**Heads up!** To view this whole video, sign in with your Courses account or enroll in your free 7-day trial.
Sign In
Enroll

Start a free Courses trial

to watch this video

Now that we understand a little bit about what Relational Databases are and why we structure them the way we do, let’s take a higher-level look at how to think about data.

**Set Theory** was founded in 1874, and is a relatively new mathematical discipline, as compared to Algebra or Calculus.

For more history and info about the topic, check out the Wikipedia page on Set Theory

This link takes a look at Set Operations in SQL, but we’ll be covering this more in a later stage.

Now that we understand a little bit about what relational databases are and 0:00 why we structure them in the way that we do. 0:04 Let's take a high level look at how to think about data. 0:07 You can think of a database table as a set of data stored to a disk. 0:11 You can add and remove dates to the set and you can update it. 0:15 When you query a table you get the whole set or even a subset of data back. 0:20 This is known as a result set. 0:26 You may have notice me saying the word settle up. 0:29 A set means a grouping of similar things and 0:31 they are the foundation of performing useful queries in relational databases. 0:34 Let's take a look at a few examples of some simple sets. 0:39 Remember, a set means a grouping of similar things together. 0:44 You could have a set of things you can wear. 0:48 Shirts, shoes, socks, coats, or you could have a more specific set of shirts. 0:50 T-shirt, dress-shirts, sweaters. 0:56 Items like shoes and socks belong in the first set but not the second set. 1:00 You can wear socks and shoes but they aren't types of a shirt. 1:05 Or you could have a set of fruits, apples, bananas, strawberries, pears. 1:09 Or sets of apples, granny smith, fugue, red delicious. 1:14 In this example, the definition of the second set, apples, 1:18 excludes items from the more inclusive set of all fruits. 1:22 You can also depicts sets conceptually as graphs called the Venn diagrams. 1:28 These graphs help us show whereas one set might overlap with another or 1:33 why one set is distinct from other sets. 1:37 Let's say we have a group of people who like certain types of fruits and 1:41 we want to show who likes what. 1:45 We can depict this with Venn diagrams. 1:48 Here we have two small sets. 1:51 The sets of people who like apples and the sets of people who like bananas. 1:53 The people who like apples are John, Stacy, Indira and Bob. 1:58 And the people who like bananas are Indira, Bob and Dante. 2:05 Now let's look at a common element for both sets. 2:10 In this case, the elements are people. 2:14 As we overlay the two sets you can see that both Bob and 2:17 Indira are the two people who like both apples and bananas. 2:22 This area in the middle is called the intersection between two sets. 2:26 The entirety of both circles combined, 2:31 in this case all people who like apples or bananas, is called the union. 2:34 Finally, what if we want to just find the people who like one fruit or 2:41 the other but not both. 2:46 This is called an except, all people who like apples, and 2:48 all people who like bananas except the people who like both. 2:52 When we perform an intersection, union or 2:58 except on sets of data, these are known as set operations. 3:01 Remember, tables and the results from queries a called data sets. 3:06 When you write a query for a port or 3:10 dynamic application, you're actually working with datasets. 3:12 That can have set operations performed on them. 3:17 Remember that a set is a collection of similar things, a data set 3:20 is nothing more than a collection of rows with the same column definitions. 3:25 A table is a data set that is stored physically on a disk. 3:30 Let's take a look at our Venn diagram example again, but 3:35 this time let's use data. 3:38 Here we see two small tables, our group of people who like apples is in 3:41 one table and then the group of the other people who like bananas in another. 3:46 Let's analyze that data for the people who like both apples and bananas. 3:52 This is the intersection from our Venn diagram a minute ago. 3:57 Now, let's see all people regardless of which fruit they like. 4:01 This is the union from our Venn diagram. 4:06 And now let's look for just people that like one fruit or the other, but not both. 4:08 This is the except example from a minute ago. 4:14 This normalization process helps databases perform set operations of intersection, 4:17 union, and except in fast and efficient ways. 4:23 As we get deeper into this course, we'll study this in more detail. 4:27 Keep the image of a Venn diagram in your mind to help you visualize the concepts. 4:31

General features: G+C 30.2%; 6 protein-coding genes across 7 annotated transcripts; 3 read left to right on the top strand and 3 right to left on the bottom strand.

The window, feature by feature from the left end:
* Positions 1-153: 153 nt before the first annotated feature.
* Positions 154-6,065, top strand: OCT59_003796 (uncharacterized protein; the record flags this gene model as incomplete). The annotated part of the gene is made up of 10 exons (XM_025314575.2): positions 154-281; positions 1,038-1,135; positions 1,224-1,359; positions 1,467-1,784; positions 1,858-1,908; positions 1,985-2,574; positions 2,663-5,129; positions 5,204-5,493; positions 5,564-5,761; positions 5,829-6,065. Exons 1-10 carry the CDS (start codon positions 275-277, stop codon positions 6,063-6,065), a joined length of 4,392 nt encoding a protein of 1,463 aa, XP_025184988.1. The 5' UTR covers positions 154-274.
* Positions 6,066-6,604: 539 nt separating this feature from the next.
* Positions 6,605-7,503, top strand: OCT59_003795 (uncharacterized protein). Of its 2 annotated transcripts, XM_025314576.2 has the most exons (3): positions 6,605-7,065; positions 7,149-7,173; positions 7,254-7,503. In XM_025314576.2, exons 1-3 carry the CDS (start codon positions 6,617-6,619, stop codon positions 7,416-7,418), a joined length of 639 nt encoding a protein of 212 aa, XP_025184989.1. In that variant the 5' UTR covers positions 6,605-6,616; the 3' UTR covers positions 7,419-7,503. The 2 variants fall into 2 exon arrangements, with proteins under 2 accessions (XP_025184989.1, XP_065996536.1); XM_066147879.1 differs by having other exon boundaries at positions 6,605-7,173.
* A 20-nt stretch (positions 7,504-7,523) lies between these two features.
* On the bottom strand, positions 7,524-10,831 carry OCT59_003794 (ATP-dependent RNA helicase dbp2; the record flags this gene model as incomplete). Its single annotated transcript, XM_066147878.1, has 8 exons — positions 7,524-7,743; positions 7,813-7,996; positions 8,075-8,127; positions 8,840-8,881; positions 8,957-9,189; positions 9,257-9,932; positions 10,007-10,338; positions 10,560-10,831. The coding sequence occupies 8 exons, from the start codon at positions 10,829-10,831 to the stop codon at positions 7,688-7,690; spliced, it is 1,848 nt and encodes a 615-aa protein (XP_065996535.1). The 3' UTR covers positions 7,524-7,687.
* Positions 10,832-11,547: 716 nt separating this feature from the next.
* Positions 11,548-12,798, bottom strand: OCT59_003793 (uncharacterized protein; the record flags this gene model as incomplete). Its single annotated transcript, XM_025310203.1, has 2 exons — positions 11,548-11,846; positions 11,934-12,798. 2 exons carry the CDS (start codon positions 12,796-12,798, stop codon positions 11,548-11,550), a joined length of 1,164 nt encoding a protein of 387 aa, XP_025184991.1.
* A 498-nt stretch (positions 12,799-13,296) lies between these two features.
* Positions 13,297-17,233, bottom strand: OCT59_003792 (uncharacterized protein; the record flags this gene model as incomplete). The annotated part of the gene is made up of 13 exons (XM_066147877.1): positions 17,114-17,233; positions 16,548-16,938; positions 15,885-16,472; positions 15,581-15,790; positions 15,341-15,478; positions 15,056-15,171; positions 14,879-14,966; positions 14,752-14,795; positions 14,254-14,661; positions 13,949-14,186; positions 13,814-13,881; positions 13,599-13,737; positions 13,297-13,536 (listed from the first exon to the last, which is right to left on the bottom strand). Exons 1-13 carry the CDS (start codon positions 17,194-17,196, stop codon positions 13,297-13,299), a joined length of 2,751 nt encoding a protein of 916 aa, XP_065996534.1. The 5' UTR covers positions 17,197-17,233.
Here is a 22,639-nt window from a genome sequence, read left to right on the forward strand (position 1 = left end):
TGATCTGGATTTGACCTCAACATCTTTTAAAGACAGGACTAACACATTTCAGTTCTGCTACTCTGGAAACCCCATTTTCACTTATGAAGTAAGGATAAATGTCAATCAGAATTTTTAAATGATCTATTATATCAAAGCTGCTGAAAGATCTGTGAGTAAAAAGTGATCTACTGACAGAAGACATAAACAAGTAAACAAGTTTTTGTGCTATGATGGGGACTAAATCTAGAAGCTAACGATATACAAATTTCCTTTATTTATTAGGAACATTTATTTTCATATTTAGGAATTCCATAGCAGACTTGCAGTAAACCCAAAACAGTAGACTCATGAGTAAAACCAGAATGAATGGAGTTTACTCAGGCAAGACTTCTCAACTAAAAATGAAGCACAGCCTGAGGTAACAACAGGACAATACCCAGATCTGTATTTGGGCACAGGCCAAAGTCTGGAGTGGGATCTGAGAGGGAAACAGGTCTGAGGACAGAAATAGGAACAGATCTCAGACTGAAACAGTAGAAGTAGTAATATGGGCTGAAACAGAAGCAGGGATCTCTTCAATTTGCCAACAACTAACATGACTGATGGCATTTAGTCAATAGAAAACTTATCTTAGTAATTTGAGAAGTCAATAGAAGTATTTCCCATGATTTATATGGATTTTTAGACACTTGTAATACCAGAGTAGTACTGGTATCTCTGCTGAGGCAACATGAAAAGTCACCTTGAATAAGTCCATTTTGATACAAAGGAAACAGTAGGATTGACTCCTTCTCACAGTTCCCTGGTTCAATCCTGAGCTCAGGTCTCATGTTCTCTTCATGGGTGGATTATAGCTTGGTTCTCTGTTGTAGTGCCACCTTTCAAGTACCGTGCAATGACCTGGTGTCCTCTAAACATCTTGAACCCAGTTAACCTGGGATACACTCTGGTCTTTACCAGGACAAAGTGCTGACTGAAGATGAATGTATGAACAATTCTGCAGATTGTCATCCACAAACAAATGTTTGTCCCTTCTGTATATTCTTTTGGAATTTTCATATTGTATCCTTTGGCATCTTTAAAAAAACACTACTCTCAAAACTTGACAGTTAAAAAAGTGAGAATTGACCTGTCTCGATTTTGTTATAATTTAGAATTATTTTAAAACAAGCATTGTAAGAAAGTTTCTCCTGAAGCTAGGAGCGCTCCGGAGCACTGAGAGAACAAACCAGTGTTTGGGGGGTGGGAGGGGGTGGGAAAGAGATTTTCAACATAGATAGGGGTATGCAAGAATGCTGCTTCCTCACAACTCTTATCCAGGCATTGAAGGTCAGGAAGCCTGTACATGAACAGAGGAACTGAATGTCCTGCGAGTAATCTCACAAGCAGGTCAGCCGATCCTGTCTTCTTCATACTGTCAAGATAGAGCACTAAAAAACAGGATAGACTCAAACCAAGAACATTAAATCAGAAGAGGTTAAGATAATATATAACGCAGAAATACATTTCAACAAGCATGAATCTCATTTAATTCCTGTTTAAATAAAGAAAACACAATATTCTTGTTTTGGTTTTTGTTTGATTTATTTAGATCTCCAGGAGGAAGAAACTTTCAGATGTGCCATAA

You need to sign up for Treehouse in order to download course files.

Sign up